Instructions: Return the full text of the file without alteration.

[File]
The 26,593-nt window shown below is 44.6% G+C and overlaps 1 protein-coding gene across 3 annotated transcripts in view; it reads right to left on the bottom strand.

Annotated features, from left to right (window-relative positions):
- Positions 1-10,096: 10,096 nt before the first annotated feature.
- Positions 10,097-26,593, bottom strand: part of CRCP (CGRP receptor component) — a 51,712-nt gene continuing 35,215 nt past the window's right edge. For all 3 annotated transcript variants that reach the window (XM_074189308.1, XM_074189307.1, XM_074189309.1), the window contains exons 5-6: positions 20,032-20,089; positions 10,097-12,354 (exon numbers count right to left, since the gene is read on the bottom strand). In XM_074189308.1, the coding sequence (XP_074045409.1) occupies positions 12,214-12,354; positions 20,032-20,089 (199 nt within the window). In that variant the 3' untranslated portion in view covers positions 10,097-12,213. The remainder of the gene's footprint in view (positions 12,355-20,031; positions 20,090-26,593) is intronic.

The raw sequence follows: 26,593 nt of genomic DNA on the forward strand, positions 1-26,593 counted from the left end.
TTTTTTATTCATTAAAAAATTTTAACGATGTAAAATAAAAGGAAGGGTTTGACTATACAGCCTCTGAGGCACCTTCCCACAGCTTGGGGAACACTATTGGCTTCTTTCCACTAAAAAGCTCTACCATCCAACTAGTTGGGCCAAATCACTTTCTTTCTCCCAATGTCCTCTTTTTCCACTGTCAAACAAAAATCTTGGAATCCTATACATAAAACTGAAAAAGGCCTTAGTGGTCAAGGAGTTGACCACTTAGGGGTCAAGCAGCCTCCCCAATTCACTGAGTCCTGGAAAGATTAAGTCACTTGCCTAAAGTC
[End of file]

The 26,593-nt window shown below is 44.6% G+C and overlaps 1 protein-coding gene across 3 annotated transcripts in view; it reads right to left on the bottom strand.

Annotated features, from left to right (window-relative positions):
- Positions 1-10,096: 10,096 nt before the first annotated feature.
- Positions 10,097-26,593, bottom strand: part of CRCP (CGRP receptor component) — a 51,712-nt gene continuing 35,215 nt past the window's right edge. For all 3 annotated transcript variants that reach the window (XM_074189308.1, XM_074189307.1, XM_074189309.1), the window contains exons 5-6: positions 20,032-20,089; positions 10,097-12,354 (exon numbers count right to left, since the gene is read on the bottom strand). In XM_074189308.1, the coding sequence (XP_074045409.1) occupies positions 12,214-12,354; positions 20,032-20,089 (199 nt within the window). In that variant the 3' untranslated portion in view covers positions 10,097-12,213. The remainder of the gene's footprint in view (positions 12,355-20,031; positions 20,090-26,593) is intronic.

The raw sequence follows: 26,593 nt of genomic DNA on the forward strand, positions 1-26,593 counted from the left end.
TTTTTTATTCATTAAAAAATTTTAACGATGTAAAATAAAAGGAAGGGTTTGACTATACAGCCTCTGAGGCACCTTCCCACAGCTTGGGGAACACTATTGGCTTCTTTCCACTAAAAAGCTCTACCATCCAACTAGTTGGGCCAAATCACTTTCTTTCTCCCAATGTCCTCTTTTTCCACTGTCAAACAAAAATCTTGGAATCCTATACATAAAACTGAAAAAGGCCTTAGTGGTCAAGGAGTTGACCACTTAGGGGTCAAGCAGCCTCCCCAATTCACTGAGTCCTGGAAAGATTAAGTCACTTGCCTAAAGTC